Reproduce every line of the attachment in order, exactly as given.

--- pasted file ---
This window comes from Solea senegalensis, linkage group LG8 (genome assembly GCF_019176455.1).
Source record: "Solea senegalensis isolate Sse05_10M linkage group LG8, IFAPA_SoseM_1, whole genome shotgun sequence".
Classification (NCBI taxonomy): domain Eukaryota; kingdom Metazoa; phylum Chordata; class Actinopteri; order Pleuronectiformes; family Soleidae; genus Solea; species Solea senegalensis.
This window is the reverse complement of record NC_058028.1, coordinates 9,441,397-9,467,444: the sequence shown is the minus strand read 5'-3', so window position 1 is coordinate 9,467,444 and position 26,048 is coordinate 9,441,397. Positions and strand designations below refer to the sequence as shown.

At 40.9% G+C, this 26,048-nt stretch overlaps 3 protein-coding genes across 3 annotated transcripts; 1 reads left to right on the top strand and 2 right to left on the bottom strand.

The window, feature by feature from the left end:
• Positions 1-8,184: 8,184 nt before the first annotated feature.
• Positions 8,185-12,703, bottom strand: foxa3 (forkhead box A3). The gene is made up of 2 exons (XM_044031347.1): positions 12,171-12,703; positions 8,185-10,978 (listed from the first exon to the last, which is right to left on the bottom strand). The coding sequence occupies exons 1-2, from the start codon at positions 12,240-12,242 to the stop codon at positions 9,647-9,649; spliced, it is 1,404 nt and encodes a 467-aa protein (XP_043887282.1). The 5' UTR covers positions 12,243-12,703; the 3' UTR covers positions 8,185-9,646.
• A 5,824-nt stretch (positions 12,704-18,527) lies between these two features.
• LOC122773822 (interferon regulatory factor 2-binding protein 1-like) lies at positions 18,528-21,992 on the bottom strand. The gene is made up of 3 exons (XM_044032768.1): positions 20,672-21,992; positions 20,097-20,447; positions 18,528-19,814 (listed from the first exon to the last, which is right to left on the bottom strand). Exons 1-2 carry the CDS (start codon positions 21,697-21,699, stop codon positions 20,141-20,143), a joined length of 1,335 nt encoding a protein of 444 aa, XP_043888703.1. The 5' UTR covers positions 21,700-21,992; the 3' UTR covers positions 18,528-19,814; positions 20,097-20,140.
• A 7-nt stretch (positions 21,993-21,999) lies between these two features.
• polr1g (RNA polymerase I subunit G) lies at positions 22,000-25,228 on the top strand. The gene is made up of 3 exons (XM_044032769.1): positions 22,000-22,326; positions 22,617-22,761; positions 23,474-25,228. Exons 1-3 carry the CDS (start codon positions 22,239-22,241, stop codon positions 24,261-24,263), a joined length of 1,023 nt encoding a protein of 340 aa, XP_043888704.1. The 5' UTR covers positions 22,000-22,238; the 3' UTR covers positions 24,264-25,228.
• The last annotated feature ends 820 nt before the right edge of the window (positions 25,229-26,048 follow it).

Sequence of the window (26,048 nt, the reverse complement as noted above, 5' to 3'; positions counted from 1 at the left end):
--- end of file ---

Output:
This window comes from Solea senegalensis, linkage group LG8 (genome assembly GCF_019176455.1).
Source record: "Solea senegalensis isolate Sse05_10M linkage group LG8, IFAPA_SoseM_1, whole genome shotgun sequence".
Classification (NCBI taxonomy): domain Eukaryota; kingdom Metazoa; phylum Chordata; class Actinopteri; order Pleuronectiformes; family Soleidae; genus Solea; species Solea senegalensis.
This window is the reverse complement of record NC_058028.1, coordinates 9,441,397-9,467,444: the sequence shown is the minus strand read 5'-3', so window position 1 is coordinate 9,467,444 and position 26,048 is coordinate 9,441,397. Positions and strand designations below refer to the sequence as shown.

At 40.9% G+C, this 26,048-nt stretch overlaps 3 protein-coding genes across 3 annotated transcripts; 1 reads left to right on the top strand and 2 right to left on the bottom strand.

The window, feature by feature from the left end:
• Positions 1-8,184: 8,184 nt before the first annotated feature.
• Positions 8,185-12,703, bottom strand: foxa3 (forkhead box A3). The gene is made up of 2 exons (XM_044031347.1): positions 12,171-12,703; positions 8,185-10,978 (listed from the first exon to the last, which is right to left on the bottom strand). The coding sequence occupies exons 1-2, from the start codon at positions 12,240-12,242 to the stop codon at positions 9,647-9,649; spliced, it is 1,404 nt and encodes a 467-aa protein (XP_043887282.1). The 5' UTR covers positions 12,243-12,703; the 3' UTR covers positions 8,185-9,646.
• A 5,824-nt stretch (positions 12,704-18,527) lies between these two features.
• LOC122773822 (interferon regulatory factor 2-binding protein 1-like) lies at positions 18,528-21,992 on the bottom strand. The gene is made up of 3 exons (XM_044032768.1): positions 20,672-21,992; positions 20,097-20,447; positions 18,528-19,814 (listed from the first exon to the last, which is right to left on the bottom strand). Exons 1-2 carry the CDS (start codon positions 21,697-21,699, stop codon positions 20,141-20,143), a joined length of 1,335 nt encoding a protein of 444 aa, XP_043888703.1. The 5' UTR covers positions 21,700-21,992; the 3' UTR covers positions 18,528-19,814; positions 20,097-20,140.
• A 7-nt stretch (positions 21,993-21,999) lies between these two features.
• polr1g (RNA polymerase I subunit G) lies at positions 22,000-25,228 on the top strand. The gene is made up of 3 exons (XM_044032769.1): positions 22,000-22,326; positions 22,617-22,761; positions 23,474-25,228. Exons 1-3 carry the CDS (start codon positions 22,239-22,241, stop codon positions 24,261-24,263), a joined length of 1,023 nt encoding a protein of 340 aa, XP_043888704.1. The 5' UTR covers positions 22,000-22,238; the 3' UTR covers positions 24,264-25,228.
• The last annotated feature ends 820 nt before the right edge of the window (positions 25,229-26,048 follow it).

Sequence of the window (26,048 nt, the reverse complement as noted above, 5' to 3'; positions counted from 1 at the left end):